'Tea party's' Dick Armey: A GOP majority would take up abortion fight
Tea party advocate Dick Armey, chairman of Freedom Works, rejects the notion of a truce on social issues like abortion if Republicans take control of Congress. The former House majority leader says 'issues of the heart' will be on the GOP agenda.
Washington — "Tea party" advocate Dick Armey, chairman of Freedom Works, says that if Republicans take control of Congress in November’s elections, changing policies on social issues like abortion will be on their agenda.
Indiana Governor Mitch Daniels, a possible Republican presidential candidate in 2012, said in June that the next president “would have to call a truce on the so-called social issues” so that the nation’s debt and deficit problems could be solved.
When asked Monday at a Monitor-sponsored breakfast for reporters about the possibility of a truce on social issues going into the presidential campaign, Mr. Armey said, “A truce? No. These are issues of the heart. People are not going to turn their hearts and minds away from things that they have so heartfelt.”
Armey, who served as House majority leader, added, “the fact of the matter is there is sort of a question of first things first priorities. If we lose this nation, if it falls into insolvency, then all of these issues pretty well fall by the wayside too, don’t they. So i think there is a setting of priorities.”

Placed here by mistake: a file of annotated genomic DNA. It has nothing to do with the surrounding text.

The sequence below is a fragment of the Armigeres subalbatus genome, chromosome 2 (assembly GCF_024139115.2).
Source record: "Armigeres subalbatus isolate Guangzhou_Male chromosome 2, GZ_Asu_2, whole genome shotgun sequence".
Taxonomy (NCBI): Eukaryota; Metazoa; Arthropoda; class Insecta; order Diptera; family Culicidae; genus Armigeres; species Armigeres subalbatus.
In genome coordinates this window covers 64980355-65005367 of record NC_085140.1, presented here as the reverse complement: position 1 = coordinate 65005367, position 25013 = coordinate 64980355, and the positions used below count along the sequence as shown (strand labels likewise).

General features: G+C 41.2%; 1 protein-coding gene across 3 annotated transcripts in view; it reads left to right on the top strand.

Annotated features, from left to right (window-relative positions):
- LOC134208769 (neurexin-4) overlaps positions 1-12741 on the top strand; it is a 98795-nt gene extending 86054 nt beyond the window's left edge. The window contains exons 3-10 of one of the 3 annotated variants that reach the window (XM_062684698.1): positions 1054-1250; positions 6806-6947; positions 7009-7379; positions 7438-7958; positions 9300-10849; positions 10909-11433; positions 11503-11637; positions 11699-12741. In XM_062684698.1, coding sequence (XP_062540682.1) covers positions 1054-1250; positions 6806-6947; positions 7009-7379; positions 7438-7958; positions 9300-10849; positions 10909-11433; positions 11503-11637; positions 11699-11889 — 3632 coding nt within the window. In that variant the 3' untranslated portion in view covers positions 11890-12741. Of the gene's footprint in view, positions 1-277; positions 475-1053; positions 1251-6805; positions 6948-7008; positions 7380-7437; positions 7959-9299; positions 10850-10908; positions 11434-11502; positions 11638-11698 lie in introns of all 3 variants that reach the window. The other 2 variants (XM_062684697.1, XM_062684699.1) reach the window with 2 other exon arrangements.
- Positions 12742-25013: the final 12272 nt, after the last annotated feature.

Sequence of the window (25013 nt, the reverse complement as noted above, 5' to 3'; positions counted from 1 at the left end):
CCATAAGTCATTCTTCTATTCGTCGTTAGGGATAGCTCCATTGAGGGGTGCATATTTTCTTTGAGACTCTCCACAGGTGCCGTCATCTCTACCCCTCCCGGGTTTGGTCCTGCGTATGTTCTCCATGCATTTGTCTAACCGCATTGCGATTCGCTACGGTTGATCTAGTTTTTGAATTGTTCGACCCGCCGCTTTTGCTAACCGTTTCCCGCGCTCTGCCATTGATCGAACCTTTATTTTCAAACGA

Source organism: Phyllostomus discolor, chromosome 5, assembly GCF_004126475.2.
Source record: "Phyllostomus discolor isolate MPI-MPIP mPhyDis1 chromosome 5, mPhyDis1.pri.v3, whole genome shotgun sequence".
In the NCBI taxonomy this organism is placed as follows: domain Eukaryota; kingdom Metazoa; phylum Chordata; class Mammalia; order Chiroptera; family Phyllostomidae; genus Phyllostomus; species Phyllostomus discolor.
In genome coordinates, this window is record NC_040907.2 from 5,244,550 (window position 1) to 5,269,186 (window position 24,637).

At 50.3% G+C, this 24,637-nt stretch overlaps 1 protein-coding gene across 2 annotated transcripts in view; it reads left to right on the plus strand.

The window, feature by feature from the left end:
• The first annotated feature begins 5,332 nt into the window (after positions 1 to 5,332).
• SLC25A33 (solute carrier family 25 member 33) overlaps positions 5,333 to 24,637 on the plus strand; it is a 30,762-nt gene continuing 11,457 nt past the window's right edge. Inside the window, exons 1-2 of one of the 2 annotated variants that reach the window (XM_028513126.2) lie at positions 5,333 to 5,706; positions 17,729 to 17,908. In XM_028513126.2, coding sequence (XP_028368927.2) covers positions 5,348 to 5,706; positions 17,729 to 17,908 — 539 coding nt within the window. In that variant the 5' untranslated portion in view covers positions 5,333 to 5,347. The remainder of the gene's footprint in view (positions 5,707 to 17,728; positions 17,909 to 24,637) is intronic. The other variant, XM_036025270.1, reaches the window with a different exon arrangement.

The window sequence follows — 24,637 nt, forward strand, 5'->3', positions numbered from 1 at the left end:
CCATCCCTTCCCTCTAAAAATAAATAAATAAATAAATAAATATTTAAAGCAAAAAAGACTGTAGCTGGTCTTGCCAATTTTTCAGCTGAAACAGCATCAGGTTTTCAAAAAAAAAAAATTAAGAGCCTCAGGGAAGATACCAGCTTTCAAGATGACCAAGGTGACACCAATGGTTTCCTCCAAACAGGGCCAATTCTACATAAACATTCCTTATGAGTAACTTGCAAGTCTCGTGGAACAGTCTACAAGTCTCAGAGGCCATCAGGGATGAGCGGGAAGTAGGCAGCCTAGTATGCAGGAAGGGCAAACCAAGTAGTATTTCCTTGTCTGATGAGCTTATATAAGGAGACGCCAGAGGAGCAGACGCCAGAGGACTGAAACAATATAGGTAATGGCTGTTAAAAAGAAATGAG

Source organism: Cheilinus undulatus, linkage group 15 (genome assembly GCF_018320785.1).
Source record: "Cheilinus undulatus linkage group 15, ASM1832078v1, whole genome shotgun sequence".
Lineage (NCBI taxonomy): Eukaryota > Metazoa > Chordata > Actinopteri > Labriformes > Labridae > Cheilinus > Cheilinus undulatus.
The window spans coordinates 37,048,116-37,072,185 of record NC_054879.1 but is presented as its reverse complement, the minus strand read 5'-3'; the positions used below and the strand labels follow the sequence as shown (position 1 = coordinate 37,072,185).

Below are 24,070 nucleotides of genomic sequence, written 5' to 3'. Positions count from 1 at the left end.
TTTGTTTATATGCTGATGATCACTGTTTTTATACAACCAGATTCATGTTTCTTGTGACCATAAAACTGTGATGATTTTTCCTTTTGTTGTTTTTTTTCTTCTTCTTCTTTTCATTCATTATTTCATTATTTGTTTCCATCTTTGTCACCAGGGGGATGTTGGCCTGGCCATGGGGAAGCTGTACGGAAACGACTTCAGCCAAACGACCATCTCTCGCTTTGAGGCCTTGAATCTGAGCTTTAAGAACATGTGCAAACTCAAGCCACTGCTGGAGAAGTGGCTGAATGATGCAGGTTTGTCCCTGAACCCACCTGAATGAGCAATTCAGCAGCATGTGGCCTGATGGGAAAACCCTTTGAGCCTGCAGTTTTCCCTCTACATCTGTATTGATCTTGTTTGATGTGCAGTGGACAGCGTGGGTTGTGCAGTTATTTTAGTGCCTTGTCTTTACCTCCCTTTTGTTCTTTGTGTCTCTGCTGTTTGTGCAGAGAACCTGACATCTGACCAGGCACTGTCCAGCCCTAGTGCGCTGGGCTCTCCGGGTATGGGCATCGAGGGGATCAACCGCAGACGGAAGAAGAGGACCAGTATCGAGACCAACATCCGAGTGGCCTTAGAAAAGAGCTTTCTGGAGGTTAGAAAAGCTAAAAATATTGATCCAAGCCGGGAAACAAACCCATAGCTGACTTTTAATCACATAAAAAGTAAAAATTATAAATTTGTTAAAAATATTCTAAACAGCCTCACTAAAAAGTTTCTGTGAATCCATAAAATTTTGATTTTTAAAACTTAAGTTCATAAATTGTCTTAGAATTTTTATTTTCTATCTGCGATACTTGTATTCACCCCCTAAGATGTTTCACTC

He specifically referred to the abortion issue. “Since President Obama has been elected, there has been extraordinarily high levels of funding for international abortions through what is called the Mexico City language. That fight hasn’t been had for a few years. Now that fight will be had with this majority," he said, referring to his stated expectation that Republicans will win control of the House, and perhaps the Senate. He added, “these issues are too important to be left behind and they won’t be left behind.”
The Mexico City policy is named for the place where it was first announced by the Reagan administration. It provides that organizations that seek family planning funds from the US Agency on International Development (USAID) have to refrain from using any of their own funds to provide abortions, except in the case of rape or incest or to protect the life of the mother. Furthermore, organizations could not get US government funding if they lobbied to make or keep abortions legal in their country or provided abortion referrals. During the Bush administration the policy was in force. It was repealed early in President Obama’s term.
Freedom Works CEO Matt Kibbe said there was no official tea party position on social issues. “I don’t think there is. This is why we call this movement beautiful chaos. And there is a lot of diversity of opinion on a lot of these other issues. But again the issues that we all agree on are the issues that matter most to the nation today. And it is getting our government under control, it is getting our budget balanced, it is getting the economy going.”